After Facebook’s Cambridge Analytica fiasco, people are scrambling to see what other companies are hoarding their private data.
As of last year, Congress allowed companies like Comcast, AT&T, and Verizon to use the same data-harvesting practices like Google and Facebook. Because these companies are Internet Service Providers rather than simply Internet Services, they can amass far more information about users while also leaving them with little choice about what gets collected.
Last March’s ruling allowed ISPs like Comcast and Verizon to monitor their customers’ online behavior. This data is taken and sold to make targeted Internet advertisements, all without the user’s permission.
Some states, like Massachusetts, are introducing legislation to protect users’ rights. Privacy protections like Massachusetts’ Senate Bill 2062 are far more likely to withstand federal challenges, unlike state efforts to restore Net Neutrality.
Back in 2017, WikiLeaks published documents alleging numerous hacking tools used by the CIA. This 175-page manual details how to hack home wireless routers not only physically, but also via remote firmware upgrades.
The CIA’s tools, code-named “Project CherryBlossom“, are used to monitor, intercept, and control a user’s Internet activity. Many of these tools work by injecting malware into the router’s firmware. This is commonly referred to as a man-in-the-middle attack and is virtually undetectable by anti-virus software.
Routers infected with the Cherry Blossom exploit are able to:
- Monitor traffic to obtain email addresses, chat user names, MAC addresses, and VoIP phone numbers.
- Redirect users to websites with malicious software.
- Hijack the data streams between connected devices to spread malware across the network.
- Create VPN tunnels to access clients connected to the compromised network.
- Copy and store the entire traffic on a network served by a compromised device.
Some allege that infected devices can also spread the exploit to other devices that connect to the Internet via the infected router.
According to the Roskomnadzor, Russia’s Federal Service for Supervision of Communications, Information Technology and Mass Media, Russia still hasn’t requested VPN services to cease and desist yet.
This is because Russia lacks the technical capability and resources to pull off such a feat. To successfully ban VPNs would require extensive funding and technical skill from the government.
Additionally, a large problem is distinguishing between the two different VPN users. These two users consist of those who use it to access illegal content and those who use it for corporate purposes.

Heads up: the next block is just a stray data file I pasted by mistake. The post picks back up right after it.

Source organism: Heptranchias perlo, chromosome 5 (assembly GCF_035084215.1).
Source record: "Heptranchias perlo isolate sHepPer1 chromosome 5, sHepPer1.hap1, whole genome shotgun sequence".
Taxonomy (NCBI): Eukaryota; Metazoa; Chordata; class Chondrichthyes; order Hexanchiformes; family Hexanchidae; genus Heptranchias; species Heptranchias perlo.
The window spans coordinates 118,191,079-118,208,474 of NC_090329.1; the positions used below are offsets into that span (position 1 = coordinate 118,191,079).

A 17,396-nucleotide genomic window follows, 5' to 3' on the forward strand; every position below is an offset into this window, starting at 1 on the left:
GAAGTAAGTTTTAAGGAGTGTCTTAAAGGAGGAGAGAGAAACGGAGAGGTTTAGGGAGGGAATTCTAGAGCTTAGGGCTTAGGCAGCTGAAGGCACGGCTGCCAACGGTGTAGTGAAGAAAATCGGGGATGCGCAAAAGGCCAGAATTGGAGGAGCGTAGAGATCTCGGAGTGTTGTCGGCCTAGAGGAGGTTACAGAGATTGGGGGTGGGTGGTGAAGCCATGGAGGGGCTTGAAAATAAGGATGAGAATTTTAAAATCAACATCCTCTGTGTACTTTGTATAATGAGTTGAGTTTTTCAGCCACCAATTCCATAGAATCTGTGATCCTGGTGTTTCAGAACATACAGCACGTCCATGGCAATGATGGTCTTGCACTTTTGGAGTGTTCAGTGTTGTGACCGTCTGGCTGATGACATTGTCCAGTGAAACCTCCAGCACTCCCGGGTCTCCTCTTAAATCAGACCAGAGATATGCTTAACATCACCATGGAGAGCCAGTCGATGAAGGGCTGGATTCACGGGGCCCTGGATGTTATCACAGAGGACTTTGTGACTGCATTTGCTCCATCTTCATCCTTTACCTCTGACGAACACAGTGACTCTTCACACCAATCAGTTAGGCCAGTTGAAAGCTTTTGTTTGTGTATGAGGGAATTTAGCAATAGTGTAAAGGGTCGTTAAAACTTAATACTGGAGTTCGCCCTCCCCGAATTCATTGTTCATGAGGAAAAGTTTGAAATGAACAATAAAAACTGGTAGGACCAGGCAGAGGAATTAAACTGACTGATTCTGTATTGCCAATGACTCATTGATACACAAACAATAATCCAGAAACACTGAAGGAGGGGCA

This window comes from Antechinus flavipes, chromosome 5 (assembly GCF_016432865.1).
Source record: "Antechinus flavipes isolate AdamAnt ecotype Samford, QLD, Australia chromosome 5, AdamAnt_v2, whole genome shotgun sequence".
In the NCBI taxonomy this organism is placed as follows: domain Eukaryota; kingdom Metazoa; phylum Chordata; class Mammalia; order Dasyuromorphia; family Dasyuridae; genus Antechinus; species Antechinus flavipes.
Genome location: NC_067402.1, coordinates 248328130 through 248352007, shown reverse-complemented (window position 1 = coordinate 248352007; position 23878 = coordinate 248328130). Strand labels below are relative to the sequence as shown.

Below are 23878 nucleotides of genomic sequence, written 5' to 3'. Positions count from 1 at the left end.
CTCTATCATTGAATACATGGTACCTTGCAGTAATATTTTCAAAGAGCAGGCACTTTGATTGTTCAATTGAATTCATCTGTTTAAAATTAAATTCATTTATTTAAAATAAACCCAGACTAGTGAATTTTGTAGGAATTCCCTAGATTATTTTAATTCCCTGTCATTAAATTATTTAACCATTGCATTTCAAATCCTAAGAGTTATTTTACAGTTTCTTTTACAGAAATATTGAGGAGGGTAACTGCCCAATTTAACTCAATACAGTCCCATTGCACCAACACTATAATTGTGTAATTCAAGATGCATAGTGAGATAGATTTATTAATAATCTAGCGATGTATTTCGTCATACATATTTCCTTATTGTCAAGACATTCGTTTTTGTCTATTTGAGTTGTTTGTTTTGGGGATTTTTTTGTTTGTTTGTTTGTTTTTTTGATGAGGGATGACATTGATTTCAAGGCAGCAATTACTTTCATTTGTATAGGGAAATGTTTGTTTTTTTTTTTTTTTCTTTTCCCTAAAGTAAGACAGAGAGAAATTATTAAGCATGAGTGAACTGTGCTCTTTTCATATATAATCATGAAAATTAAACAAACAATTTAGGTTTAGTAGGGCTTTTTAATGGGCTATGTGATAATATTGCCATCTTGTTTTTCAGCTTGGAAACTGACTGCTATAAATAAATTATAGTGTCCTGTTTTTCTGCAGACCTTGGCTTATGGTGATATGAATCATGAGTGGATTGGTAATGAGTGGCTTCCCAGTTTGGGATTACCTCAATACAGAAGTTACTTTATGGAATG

Although very unlikely, a blanket ban would solve this problem. Many organizations, specifically the Association of European Businesses, have brought up concerns about the ban impacting the economy.
While Russia has been slacking on the ban on VPNs, Turkey is stepping it up. Under the regime of President Recep Tayyip Erdoğan, there have been reports of the introduction of a Turkey VPN ban.
Currently, it is not clear on whether the Turkey VPN ban is already in place or still in testing. According to the Diken news portal, the VPN block is already in place.
Diken News’ report seems to be premature, but it is obvious that President Erdoğan’s regime is planning on going through with the ban. One expert from the Turkish Telecommunications Authority, or BTK, confirms these speculations.
It is advised to research different VPN providers and double check their efficacy in this region.
Broadband Genie recently discovered that 82% of Internet users have never changed the admin password for their router. They have also uncovered that a whopping 86% of users also have never updated their router firmware.
All in all, a shocking 51% of respondents in their survey stated that they never took any precautionary action in protecting their wireless router.
Now has never been a better time to start protecting your wireless network, especially with the growing popularity of smart home devices. Gagan Singh of SVP & GM Mobile at Avast Software stated that,
“The reality is that many smart devices can be compromised, including thermostats, streaming boxes, webcams and digital personal assistants all through the router – and consumers and small businesses are among the most vulnerable users. The first step is to ensure the gateway into the home, the router, is secure. Otherwise, it can offer cybercriminals an easy way to get into our homes and access our personal information.”
When asked about why users never took steps to protect their network, 48% stated they did not know why they would need to, and another 34% stated they did not know how.
Check out FlashRouter’s guide to securing your home network to protect yourself today!
More Steps To Secure Your Home Network
Take the steps to secure your home network from the CIA and vulnerabilities with a FlashRouter.
A FlashRouter provides open-source firmware such as DD-WRT and Tomato to secure and protect your home network from exploits and hackers.
Choose from some of our most popular FlashRouters or contact our support team for more information!